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X-ray emission from the jets of infant stars

X-ray emission from the jets of infant stars

30 July 2001

Studying distant stars and their planets in different states of evolution is of great interest to astronomers and of immense importance for astronomy. XMM-Newton has added its contribution with an observation of a stellar system, L1551 IRS5. It has enabled ESAs X-ray observatory to detect for the first time the X-ray emission from its spectacular jets.

Lynds 1551 IRS5 is well known for its large-scale outflows or 'jets' of molecular gas. It is located about 500 light-years away in an interstellar cloud of dust and gas that is producing Sun-like stars at a high rate. This young stellar system - in fact consisting of two stars - is less than a million years old.

Each star of IRS5 is surrounded by compact discs of matter that have the potential to condense into families of planets. The accretion discs are 20 AU across, approximately the diameter of Saturns orbit around the Sun. (1 AU, or Astronomical Unit, is the distance between our planet and the Sun.)

But, the parallel jets shoot far beyond into the interstellar medium, to a distance of 1000 AU. At the same time, a stellar wind evacuates matter, creating a kind of cavity around the jets which reflects the light from the two stars. It is possible that similar outflows exist along the same axis on the far sides of the young stars.

Invisible stars lead to X-ray discovery

In most cases of young stellar objects, the X-ray luminous stars are visible and therefore outshine any jets which the objects may produce. But the particular configuration of IRS5 provided a rare opportunity for XMM-Newton.

With the X-rays from the stars blocked out by the absorbing material of the discs, the three EPIC cameras were able, during a 50 000 s exposure, to detect X-ray emission coming from the jets.

"The X-ray emission which we have observed is certainly of thermal origin and can probably be associated with the shock wave, the interface between the jets and the interstellar medium," explains Fabio Favata, lead author of a paper to be published in the journal Astronomy and Astrophysics.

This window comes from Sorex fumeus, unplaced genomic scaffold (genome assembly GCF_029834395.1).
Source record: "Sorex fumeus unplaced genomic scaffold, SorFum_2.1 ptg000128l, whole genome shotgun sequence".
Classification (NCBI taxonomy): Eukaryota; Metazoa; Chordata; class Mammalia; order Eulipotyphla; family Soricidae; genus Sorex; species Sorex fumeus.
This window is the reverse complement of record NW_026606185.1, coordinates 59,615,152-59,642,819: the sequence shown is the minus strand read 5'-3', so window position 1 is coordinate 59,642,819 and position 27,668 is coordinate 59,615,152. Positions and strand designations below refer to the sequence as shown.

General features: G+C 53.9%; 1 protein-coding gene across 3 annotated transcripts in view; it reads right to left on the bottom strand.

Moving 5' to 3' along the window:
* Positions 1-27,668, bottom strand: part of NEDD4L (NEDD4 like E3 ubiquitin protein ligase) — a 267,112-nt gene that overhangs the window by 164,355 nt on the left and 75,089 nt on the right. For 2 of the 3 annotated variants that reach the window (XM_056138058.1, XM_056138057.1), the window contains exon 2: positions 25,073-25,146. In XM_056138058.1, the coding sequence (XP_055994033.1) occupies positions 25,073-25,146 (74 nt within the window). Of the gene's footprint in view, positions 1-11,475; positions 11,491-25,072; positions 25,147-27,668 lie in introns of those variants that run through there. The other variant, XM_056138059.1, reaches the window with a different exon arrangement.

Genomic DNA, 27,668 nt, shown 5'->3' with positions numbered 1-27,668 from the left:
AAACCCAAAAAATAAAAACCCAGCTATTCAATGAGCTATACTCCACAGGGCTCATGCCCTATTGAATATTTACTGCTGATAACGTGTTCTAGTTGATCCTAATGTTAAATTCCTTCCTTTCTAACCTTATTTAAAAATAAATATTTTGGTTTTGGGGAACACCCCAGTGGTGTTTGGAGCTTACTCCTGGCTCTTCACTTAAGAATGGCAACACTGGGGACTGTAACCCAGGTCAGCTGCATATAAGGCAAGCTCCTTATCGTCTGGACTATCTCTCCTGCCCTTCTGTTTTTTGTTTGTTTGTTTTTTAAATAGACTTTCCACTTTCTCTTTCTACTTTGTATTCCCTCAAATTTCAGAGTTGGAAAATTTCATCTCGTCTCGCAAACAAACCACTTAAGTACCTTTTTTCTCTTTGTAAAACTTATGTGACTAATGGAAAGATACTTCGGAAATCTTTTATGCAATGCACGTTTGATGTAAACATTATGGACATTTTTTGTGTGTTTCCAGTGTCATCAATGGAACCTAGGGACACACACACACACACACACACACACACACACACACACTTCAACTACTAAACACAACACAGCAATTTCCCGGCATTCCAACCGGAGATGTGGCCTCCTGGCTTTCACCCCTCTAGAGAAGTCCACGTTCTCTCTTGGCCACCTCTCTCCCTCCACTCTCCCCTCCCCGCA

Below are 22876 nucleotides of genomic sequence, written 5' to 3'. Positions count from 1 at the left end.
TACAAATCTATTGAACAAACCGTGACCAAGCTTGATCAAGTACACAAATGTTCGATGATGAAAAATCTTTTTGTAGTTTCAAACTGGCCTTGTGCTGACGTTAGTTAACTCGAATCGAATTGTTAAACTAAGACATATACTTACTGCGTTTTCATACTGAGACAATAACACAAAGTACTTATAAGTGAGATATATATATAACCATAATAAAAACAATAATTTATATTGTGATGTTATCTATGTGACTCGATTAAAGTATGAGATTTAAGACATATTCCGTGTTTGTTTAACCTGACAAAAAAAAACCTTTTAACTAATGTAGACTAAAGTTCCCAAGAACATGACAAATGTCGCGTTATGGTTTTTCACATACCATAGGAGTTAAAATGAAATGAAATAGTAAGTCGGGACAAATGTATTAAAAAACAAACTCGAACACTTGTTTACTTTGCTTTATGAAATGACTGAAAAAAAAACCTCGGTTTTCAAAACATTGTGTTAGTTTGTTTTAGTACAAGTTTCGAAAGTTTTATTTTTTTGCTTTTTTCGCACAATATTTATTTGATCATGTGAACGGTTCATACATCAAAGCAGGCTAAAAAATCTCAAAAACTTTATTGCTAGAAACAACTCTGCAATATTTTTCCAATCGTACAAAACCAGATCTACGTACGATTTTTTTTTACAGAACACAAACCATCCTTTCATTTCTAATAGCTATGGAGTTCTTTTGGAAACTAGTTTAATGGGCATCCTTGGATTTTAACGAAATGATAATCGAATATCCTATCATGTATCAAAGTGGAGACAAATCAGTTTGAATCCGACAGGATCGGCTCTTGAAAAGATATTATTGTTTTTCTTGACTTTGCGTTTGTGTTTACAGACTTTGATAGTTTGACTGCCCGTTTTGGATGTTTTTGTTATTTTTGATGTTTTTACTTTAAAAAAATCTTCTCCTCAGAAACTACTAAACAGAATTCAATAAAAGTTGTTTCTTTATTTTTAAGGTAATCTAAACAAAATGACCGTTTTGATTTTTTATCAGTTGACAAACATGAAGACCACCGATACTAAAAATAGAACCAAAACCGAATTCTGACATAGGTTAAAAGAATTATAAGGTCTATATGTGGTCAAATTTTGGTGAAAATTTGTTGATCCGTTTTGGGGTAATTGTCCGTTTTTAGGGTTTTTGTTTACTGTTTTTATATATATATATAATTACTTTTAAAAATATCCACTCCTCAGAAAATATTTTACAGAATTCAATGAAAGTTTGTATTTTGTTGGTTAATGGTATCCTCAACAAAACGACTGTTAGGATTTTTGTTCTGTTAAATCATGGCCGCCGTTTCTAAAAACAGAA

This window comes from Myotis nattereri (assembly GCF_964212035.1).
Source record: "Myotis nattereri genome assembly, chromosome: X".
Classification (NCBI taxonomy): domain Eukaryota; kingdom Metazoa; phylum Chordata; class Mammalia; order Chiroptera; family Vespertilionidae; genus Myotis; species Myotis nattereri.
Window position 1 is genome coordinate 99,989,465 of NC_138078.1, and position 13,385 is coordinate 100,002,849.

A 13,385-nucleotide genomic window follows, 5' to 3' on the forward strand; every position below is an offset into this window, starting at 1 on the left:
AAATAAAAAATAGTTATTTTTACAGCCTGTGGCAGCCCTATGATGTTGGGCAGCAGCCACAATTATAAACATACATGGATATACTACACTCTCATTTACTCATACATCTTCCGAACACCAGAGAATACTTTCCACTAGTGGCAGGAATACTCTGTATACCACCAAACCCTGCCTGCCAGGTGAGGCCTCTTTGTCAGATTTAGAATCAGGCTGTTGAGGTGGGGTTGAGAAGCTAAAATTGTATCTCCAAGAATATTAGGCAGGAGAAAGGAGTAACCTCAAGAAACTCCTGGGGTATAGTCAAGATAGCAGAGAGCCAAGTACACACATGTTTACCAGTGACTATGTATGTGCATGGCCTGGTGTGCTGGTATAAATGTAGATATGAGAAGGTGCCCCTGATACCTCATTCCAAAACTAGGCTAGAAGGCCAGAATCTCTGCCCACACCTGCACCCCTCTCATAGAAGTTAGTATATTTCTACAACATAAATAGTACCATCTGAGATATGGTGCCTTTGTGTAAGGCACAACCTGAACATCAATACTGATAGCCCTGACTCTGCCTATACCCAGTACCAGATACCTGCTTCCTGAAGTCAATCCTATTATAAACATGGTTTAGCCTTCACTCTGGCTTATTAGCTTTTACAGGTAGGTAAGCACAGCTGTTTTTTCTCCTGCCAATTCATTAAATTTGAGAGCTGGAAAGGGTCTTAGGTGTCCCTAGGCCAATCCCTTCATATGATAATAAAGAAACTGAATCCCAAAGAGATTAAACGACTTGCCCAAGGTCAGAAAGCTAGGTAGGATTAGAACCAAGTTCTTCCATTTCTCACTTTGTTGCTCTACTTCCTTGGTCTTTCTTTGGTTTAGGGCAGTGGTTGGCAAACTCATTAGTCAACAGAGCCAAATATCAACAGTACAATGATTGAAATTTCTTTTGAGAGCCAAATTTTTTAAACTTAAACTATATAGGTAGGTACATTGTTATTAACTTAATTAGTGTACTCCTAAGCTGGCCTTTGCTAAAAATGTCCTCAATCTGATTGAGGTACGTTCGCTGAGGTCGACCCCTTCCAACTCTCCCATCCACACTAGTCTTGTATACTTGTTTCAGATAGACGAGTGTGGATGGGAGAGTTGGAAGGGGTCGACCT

Analysis of the data has provided new information on the composition of the jets and the way that they interact with their immediate environment. The IRS5 stars appear to be powering jointly or separately at least two observable jets, which are moving outwards at a speed of between 200-400 km/s. The observation succeeded in measuring, for the first time, the temperature of these jets which is about 100 000 K.

The X-ray observation, which took place in September 2000, has been complemented with data obtained by the 2.6 m Nordic Optical Telescope in the Canary Islands. The visible-light spectra and images from observations in December 2000 and March 2001 have allowed the detection of regions, or 'knots' along the jets, where the density varies. They also highlight faint background or embedded sources that shine through the molecular cloud.

"One thing we have discovered is that the X-rays from the jets illuminate the accretion discs from above which a star cannot do - and change the physical conditions, such as ionisation. This could have an influence on the way planets form in the protoplanetary disk," says Fabio Favata. "The thermal nature of the emission, with the associated shock temperatures, also raises the question of whether X-rays associated with jets could be a common feature of stellar formation."

The paper "Discovery of X-ray emission from the protostellar jet L1551 IRS5 (HH154)" by F. Favata, C.V.M. Fridlund, G. Micela, S. Sciortino and A. Kaas has been submitted to Astronomy and Astrophysics

For further information please contact:

Dr. Fabio Favata
ESA Astrophysics Division
Tel: +31 (0)71 565 4665

Dr. F.A. Jansen
XMM-Newton project scientist
Tel: +31 (0)71 565 4426

Last Update: 1 September 2019
20-Jul-2024 10:04 UT

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